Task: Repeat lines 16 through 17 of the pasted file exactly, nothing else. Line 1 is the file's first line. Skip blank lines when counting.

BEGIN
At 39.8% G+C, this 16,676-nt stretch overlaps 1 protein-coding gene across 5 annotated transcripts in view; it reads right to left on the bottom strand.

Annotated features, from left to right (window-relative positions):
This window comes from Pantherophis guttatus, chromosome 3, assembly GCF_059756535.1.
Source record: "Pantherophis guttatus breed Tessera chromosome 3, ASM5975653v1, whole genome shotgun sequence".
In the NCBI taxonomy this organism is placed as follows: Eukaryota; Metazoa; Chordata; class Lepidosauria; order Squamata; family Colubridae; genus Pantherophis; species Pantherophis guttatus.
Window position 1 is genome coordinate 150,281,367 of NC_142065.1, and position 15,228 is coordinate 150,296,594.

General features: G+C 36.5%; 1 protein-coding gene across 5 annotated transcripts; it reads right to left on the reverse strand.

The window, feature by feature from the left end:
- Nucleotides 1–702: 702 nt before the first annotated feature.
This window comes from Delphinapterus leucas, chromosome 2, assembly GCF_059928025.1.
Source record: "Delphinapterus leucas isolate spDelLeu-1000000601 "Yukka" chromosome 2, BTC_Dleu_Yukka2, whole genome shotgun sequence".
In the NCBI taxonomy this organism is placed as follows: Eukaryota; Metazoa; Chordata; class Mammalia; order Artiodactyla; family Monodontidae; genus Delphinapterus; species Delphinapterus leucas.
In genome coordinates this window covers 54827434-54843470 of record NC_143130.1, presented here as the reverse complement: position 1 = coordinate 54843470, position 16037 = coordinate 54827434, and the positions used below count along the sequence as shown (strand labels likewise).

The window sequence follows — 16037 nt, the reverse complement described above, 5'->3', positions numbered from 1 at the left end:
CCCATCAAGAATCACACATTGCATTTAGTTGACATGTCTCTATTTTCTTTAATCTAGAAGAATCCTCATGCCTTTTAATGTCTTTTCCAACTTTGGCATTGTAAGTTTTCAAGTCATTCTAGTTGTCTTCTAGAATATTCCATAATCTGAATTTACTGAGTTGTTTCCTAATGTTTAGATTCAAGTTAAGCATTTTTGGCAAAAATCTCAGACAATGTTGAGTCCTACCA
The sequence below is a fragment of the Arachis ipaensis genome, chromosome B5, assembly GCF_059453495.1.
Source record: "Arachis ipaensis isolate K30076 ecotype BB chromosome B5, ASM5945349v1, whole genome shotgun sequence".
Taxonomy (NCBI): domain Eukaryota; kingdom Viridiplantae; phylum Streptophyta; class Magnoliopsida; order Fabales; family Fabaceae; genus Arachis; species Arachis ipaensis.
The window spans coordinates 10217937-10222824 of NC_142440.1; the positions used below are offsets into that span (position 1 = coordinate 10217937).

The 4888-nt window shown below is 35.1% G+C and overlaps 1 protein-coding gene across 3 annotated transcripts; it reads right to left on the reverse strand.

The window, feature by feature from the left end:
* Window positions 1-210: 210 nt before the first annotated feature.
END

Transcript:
The sequence below is a fragment of the Arachis ipaensis genome, chromosome B5, assembly GCF_059453495.1.
Source record: "Arachis ipaensis isolate K30076 ecotype BB chromosome B5, ASM5945349v1, whole genome shotgun sequence".